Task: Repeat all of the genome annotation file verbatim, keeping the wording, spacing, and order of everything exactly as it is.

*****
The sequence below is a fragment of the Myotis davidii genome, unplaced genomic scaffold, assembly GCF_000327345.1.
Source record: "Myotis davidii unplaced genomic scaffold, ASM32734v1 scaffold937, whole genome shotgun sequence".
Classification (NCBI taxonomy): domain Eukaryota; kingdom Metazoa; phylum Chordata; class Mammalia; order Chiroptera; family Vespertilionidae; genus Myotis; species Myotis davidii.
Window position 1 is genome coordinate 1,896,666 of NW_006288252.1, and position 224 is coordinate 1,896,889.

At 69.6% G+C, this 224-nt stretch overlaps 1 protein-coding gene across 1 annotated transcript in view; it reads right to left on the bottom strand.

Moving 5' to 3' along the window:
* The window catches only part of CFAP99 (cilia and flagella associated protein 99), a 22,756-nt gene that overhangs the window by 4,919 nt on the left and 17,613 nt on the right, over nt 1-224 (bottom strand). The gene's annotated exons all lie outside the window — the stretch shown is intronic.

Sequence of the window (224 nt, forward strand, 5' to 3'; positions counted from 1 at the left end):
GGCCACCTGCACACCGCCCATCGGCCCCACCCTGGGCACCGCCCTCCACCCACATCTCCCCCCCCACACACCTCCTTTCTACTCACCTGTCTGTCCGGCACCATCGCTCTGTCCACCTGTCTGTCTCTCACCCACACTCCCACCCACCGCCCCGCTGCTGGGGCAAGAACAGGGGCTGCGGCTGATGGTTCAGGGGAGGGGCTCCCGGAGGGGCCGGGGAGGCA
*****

The sequence below is a fragment of the Myotis davidii genome, unplaced genomic scaffold, assembly GCF_000327345.1.
Source record: "Myotis davidii unplaced genomic scaffold, ASM32734v1 scaffold937, whole genome shotgun sequence".
Classification (NCBI taxonomy): domain Eukaryota; kingdom Metazoa; phylum Chordata; class Mammalia; order Chiroptera; family Vespertilionidae; genus Myotis; species Myotis davidii.
Window position 1 is genome coordinate 1,896,666 of NW_006288252.1, and position 224 is coordinate 1,896,889.

At 69.6% G+C, this 224-nt stretch overlaps 1 protein-coding gene across 1 annotated transcript in view; it reads right to left on the bottom strand.

Moving 5' to 3' along the window:
* The window catches only part of CFAP99 (cilia and flagella associated protein 99), a 22,756-nt gene that overhangs the window by 4,919 nt on the left and 17,613 nt on the right, over nt 1-224 (bottom strand). The gene's annotated exons all lie outside the window — the stretch shown is intronic.

Sequence of the window (224 nt, forward strand, 5' to 3'; positions counted from 1 at the left end):
GGCCACCTGCACACCGCCCATCGGCCCCACCCTGGGCACCGCCCTCCACCCACATCTCCCCCCCCACACACCTCCTTTCTACTCACCTGTCTGTCCGGCACCATCGCTCTGTCCACCTGTCTGTCTCTCACCCACACTCCCACCCACCGCCCCGCTGCTGGGGCAAGAACAGGGGCTGCGGCTGATGGTTCAGGGGAGGGGCTCCCGGAGGGGCCGGGGAGGCA